Middle School Partnership (MSP)
Given the key role of ecology in sustainable development, we are committed to educating K-12 Teachers, a critical cohort who carry forward the work of sustainable development. The wellbeing of youth and the wellbeing of our planet are intrinsically connected.
During the 21st century, today’s youth will become adults who face some of the greatest environmental challenges: adapting to climate change; conserving remaining biodiversity; protecting and accessing clean water, developing innovations in renewable energy; restoring the urban infrastructure and the natural systems upon which the built environment rests; preventing emergent infectious diseases while simultaneously engineering better medicines; and finding the balance of the requirement to feed the planet, while maintaining healthy ecosystems.
Thus, today’s secondary school students need a robust education to help them address these multifaceted and complex challenges that have critical environmental, socio-economic and political impacts. Their eventual quality of life and economic wellbeing is directly linked to their academic success, and this success is deeply connected to excellent education in science, technology, engineering and math (STEM).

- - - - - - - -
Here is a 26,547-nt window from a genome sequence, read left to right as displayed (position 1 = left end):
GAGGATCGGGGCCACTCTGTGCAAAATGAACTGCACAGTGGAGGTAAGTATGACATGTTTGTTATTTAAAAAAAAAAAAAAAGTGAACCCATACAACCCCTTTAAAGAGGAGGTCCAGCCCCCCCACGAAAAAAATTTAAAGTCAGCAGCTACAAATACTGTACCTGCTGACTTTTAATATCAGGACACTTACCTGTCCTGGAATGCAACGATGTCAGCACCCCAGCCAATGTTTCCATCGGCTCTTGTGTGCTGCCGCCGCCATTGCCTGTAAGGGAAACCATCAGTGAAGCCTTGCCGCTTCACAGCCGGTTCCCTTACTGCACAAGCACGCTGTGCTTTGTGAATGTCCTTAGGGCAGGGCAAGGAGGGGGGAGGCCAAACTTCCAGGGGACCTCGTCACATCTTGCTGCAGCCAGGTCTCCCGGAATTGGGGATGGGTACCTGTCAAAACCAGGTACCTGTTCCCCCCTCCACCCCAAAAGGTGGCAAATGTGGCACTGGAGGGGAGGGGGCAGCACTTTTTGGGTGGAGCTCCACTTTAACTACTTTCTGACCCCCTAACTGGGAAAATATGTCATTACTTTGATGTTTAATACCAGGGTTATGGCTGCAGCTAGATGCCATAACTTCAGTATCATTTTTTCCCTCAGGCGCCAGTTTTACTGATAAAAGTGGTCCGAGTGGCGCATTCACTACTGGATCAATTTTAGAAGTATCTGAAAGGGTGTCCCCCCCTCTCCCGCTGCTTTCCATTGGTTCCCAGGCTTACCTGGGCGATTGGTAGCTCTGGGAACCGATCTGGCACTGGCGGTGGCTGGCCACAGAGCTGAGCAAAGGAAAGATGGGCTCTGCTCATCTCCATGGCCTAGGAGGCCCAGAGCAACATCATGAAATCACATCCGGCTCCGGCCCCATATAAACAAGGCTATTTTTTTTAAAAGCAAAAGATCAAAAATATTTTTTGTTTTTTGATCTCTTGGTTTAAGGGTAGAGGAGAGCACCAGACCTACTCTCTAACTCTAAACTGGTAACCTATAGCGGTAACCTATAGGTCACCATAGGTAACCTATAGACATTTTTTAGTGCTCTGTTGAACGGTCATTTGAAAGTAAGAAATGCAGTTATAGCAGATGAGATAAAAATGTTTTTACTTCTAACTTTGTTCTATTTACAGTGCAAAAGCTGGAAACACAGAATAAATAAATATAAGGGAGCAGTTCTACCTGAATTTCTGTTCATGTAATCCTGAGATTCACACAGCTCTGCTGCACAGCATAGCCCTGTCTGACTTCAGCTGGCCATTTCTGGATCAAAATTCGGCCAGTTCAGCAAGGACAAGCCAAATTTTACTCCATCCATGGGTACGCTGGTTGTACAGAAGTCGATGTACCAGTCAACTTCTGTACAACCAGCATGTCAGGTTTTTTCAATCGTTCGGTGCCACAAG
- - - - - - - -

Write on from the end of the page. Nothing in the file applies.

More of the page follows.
At Columbia University, Earth Institute’s current K-12 Programs include three National Science Foundation (NSF) funded initiatives: The Technology, Research, Ecology and Exchange for Students (TREES) Program, the Learning through Ecology and Environmental Field Studies (LEEFS) Program, and the School-based Ecology and Environmental Discoveries (SEEDS). One additional program is the Earth Institute Professional Development Program in Environmental Sustainability.
Through MSP, EI works with NYC Title I middle schools, training teachers to develop hands-on, inquiry-based, ecology-driven curriculum units with an accompanying teacher resource plan and assessment rubric to promote student-centered teaching and learning. Project-based learning is used for more effective student-centered teaching (and learning). It enhances the acquisition of skills in science, math, literacy, analysis and cognition, and it encourages students to engage in creative interdisciplinary thinking, problem solving, and team work.